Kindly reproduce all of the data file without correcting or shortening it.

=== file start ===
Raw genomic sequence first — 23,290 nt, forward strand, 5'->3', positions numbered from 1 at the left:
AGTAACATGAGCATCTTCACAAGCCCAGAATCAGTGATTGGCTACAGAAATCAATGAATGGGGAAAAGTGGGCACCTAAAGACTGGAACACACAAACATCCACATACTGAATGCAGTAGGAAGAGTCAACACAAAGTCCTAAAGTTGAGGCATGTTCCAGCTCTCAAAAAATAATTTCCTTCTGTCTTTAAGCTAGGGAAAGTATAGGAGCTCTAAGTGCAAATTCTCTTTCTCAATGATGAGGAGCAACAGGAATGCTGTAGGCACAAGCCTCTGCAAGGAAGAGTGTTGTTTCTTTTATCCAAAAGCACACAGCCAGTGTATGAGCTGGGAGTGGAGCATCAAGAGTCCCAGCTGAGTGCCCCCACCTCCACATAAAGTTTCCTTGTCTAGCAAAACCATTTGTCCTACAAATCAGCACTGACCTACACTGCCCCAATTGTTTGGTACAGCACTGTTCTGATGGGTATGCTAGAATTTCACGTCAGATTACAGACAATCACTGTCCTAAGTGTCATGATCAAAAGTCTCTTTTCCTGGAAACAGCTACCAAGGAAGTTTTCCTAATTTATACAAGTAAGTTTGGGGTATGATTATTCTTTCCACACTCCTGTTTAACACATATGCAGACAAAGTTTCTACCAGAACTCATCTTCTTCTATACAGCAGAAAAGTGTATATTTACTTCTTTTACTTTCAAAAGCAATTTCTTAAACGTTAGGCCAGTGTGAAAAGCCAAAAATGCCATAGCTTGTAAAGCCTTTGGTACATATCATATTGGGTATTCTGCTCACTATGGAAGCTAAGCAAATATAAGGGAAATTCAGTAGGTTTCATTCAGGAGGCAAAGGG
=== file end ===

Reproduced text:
Raw genomic sequence first — 23,290 nt, forward strand, 5'->3', positions numbered from 1 at the left:
AGTAACATGAGCATCTTCACAAGCCCAGAATCAGTGATTGGCTACAGAAATCAATGAATGGGGAAAAGTGGGCACCTAAAGACTGGAACACACAAACATCCACATACTGAATGCAGTAGGAAGAGTCAACACAAAGTCCTAAAGTTGAGGCATGTTCCAGCTCTCAAAAAATAATTTCCTTCTGTCTTTAAGCTAGGGAAAGTATAGGAGCTCTAAGTGCAAATTCTCTTTCTCAATGATGAGGAGCAACAGGAATGCTGTAGGCACAAGCCTCTGCAAGGAAGAGTGTTGTTTCTTTTATCCAAAAGCACACAGCCAGTGTATGAGCTGGGAGTGGAGCATCAAGAGTCCCAGCTGAGTGCCCCCACCTCCACATAAAGTTTCCTTGTCTAGCAAAACCATTTGTCCTACAAATCAGCACTGACCTACACTGCCCCAATTGTTTGGTACAGCACTGTTCTGATGGGTATGCTAGAATTTCACGTCAGATTACAGACAATCACTGTCCTAAGTGTCATGATCAAAAGTCTCTTTTCCTGGAAACAGCTACCAAGGAAGTTTTCCTAATTTATACAAGTAAGTTTGGGGTATGATTATTCTTTCCACACTCCTGTTTAACACATATGCAGACAAAGTTTCTACCAGAACTCATCTTCTTCTATACAGCAGAAAAGTGTATATTTACTTCTTTTACTTTCAAAAGCAATTTCTTAAACGTTAGGCCAGTGTGAAAAGCCAAAAATGCCATAGCTTGTAAAGCCTTTGGTACATATCATATTGGGTATTCTGCTCACTATGGAAGCTAAGCAAATATAAGGGAAATTCAGTAGGTTTCATTCAGGAGGCAAAGGG